reflecting on your beliefs

Published on March 26, 2020

My view of the world has changed significantly over the last few weeks, as can be expected in times of crisis.

Before coronavirus started to become more serious -- and far before the reality of a lockdown in the UK sunk in -- I believed that the best form of governance was to reduce the role of government in the lives of individuals. This is a belief I have held for a long time, which I believe originated from my dissatisfaction over the lack of freedom I had in school.

Now I am on the opposite side of the argument. I believe there are so many places in which the government should be involved in our lives, and looking back I think that my views were ill-informed.

Crisis, of course, makes us change our view of the world. The way in which I perceive our world has changed in ways I cannot even comprehend, for the reason that so much has changed so quickly.

I now believe even more in the idea of socialized health care. I now believe more in the importance of leaving a good tip. I now believe more that we need to move away from a just-in-time food supply chain system, in favor of new approaches.

Does this mean I was wrong to hold onto the beliefs I had before all of this happened? I don’t think so. I thought the way I did about the world a few weeks ago in that way because I was operating on the information I had a few weeks ago. Last year, I did believe that the government shouldn’t be as involved in the economy, but that was because the economy was doing really well and I cannot remember the ‘09 financial crisis.

Recency bias may be at play, in that I am giving particular weight to the experiences I have had most recently in my life. However, I feel as though many of my new opinions will stick around. I don’t think I will ever be able to rebut the necessity of government intervention in the economy. I don’t think I will be able to go into a supermarket without thinking, just for a minute, how much those workers do to keep our world in order.

I am treating this as a sign of my evolution. If my beliefs are changing, it means that I am constantly taking in new information. My mind is responding to the new data it has available, and has recognized that there are opportunities for me to improve.

My opinions on business have fundamentally changed as I have seen our economy essentially freeze. I am not sure how our country would be able to function right now if the government did not inject massive amounts of cash into the economy to keep things going. A year ago, when there was no crisis going on, I would have opposed even smaller interventions into the economy.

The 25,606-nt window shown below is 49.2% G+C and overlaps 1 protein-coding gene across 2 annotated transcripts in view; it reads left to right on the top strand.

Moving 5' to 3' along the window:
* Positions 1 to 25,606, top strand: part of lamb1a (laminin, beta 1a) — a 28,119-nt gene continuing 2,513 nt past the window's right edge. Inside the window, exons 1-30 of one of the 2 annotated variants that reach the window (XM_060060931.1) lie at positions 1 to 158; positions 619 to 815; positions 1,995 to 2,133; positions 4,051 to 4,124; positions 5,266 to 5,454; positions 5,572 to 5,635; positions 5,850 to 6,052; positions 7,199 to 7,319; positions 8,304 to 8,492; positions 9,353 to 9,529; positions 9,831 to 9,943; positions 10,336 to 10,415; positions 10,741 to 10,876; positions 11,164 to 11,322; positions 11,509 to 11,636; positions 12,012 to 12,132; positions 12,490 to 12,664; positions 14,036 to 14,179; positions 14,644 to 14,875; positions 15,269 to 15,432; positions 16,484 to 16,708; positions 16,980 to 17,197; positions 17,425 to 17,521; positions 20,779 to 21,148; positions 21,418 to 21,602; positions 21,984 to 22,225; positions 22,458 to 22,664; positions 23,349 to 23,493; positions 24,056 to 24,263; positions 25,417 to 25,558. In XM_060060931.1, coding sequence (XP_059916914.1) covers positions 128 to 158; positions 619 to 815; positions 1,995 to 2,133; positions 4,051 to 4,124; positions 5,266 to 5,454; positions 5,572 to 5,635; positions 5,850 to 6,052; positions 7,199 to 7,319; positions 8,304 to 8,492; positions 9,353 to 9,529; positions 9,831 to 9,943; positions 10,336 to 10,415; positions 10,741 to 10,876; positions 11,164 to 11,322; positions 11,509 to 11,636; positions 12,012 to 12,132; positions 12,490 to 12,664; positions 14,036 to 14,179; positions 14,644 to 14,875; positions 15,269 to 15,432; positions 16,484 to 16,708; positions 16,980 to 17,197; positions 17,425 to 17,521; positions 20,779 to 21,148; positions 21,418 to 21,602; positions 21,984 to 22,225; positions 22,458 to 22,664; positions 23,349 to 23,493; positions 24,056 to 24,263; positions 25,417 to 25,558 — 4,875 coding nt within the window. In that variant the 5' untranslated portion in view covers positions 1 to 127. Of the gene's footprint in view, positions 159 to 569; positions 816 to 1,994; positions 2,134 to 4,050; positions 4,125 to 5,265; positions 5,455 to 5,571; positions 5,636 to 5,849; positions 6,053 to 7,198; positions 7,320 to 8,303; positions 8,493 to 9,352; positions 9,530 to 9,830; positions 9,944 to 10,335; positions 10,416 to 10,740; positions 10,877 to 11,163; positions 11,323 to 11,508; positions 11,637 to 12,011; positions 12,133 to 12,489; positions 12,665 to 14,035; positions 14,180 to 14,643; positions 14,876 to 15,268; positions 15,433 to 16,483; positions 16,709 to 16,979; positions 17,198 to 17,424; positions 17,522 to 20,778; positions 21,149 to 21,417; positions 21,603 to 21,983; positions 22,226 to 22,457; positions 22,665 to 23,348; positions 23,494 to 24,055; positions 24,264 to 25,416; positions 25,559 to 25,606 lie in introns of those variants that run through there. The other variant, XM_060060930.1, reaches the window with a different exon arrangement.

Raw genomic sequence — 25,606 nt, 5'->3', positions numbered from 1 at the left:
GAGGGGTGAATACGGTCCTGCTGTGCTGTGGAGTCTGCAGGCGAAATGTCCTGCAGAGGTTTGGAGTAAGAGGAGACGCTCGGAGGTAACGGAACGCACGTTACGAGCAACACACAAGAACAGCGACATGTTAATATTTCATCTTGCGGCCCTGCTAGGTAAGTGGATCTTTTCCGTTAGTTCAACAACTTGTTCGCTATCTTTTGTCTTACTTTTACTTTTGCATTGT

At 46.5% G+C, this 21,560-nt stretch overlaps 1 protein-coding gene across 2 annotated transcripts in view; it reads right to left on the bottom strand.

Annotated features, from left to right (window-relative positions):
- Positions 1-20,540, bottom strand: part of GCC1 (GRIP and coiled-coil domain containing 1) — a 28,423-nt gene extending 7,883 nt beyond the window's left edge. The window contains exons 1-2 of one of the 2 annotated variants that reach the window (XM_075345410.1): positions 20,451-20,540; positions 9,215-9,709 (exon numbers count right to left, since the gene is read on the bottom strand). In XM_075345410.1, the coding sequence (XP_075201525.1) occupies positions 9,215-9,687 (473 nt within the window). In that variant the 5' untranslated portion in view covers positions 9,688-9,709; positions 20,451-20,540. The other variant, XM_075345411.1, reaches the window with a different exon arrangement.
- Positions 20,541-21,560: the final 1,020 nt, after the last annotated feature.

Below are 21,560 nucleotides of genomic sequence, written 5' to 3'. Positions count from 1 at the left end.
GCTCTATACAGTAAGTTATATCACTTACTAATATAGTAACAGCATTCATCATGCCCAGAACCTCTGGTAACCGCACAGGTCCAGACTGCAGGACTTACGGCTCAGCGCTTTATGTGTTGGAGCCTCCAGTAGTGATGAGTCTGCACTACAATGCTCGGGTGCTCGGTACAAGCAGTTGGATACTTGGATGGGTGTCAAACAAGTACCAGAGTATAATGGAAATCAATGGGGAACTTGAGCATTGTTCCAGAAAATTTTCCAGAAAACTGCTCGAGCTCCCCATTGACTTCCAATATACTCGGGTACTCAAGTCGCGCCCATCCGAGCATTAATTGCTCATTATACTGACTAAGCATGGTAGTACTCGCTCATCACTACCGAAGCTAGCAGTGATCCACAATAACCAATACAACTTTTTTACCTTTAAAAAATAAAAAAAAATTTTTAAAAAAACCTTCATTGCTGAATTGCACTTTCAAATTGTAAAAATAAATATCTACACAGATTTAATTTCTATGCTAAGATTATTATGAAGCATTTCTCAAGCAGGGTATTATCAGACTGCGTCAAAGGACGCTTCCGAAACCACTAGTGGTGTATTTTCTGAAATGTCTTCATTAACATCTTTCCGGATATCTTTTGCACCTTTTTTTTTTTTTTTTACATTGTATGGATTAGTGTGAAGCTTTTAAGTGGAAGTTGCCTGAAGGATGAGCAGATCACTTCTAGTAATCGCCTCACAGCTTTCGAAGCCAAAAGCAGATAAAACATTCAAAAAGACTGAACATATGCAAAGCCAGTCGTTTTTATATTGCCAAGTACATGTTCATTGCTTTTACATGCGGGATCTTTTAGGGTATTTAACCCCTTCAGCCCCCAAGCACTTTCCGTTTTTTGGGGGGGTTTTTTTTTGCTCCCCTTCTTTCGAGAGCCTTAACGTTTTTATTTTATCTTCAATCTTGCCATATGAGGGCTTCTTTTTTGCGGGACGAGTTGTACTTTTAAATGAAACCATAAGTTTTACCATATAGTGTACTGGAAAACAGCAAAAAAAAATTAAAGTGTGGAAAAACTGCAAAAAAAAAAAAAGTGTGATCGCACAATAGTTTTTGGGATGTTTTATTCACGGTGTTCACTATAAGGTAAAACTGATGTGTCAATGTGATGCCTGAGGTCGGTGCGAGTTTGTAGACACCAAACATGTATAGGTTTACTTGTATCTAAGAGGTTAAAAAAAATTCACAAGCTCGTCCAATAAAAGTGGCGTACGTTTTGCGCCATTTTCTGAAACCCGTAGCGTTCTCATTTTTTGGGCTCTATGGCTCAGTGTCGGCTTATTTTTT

Again, this is a large result of the crisis in which we find ourselves. During crises, we tend to let go of our old preconceived notions because we need to in order to effectively respond to what is happening. When you see the world change in ways you never expected -- when you see your schools close, businesses close, and people worry about buying enough food -- it magnifies the fact that this world is not perfect, far from it.

This realization has encouraged me to start thinking more about the question: are my beliefs the same as what they were a month ago? I feel as though I have fundamentally changed as a person -- my views on the economy, government, and even just the importance of staying in touch with old friends, have all been affected. Yet before all this happened, I may not have been able to talk about such a transformation.

This question is important because our beliefs changing is a sign that we are constantly learning. If we still think the same way about everything the same way we did a year ago, I think it is a good sign that, at least in some cases, we have allowed ourselves to stagnate.

So, when I can, I am going to keep asking myself: how are my beliefs changing? I need to be more proactive in questioning why I think about things in the way I do. This should encourage me to develop even weaker relationships with the opinions I have, thereby making it easier for me to adapt when times change.

I guess, in a sense, this is a version of the “strong opinions, loosely held” mantra that is oft-repeated, but with one big caveat: you don’t need to have a strong opinion on something to make it worth questioning.

As I entertain these questions, I realize that I have changed in many ways over the last day, week, month, and year. This is a positive sign; I am responding to the changes in our world. Once this crisis is over, I hope to continue to feel this way; to feel as though I am still actively questioning my beliefs and allowing them to evolve over time. This will likely be a challenge because crises always magnify problems that already exist, but it’s one I need to take on.

In closing, I want to quickly address one other thought I have had: the beliefs we have don’t really matter. Like most other things -- aside from washing your hands, staying inside, and so on -- what we do really doesn’t matter.

The belief we hold is nothing more than a neural pathway in our mind that can be easily changed if we’re willing to allow a new connection to be made. Because our beliefs don’t matter, that means that there is no reason for us to develop strong attachments to them. If times change, we should too. That’s just how life goes.

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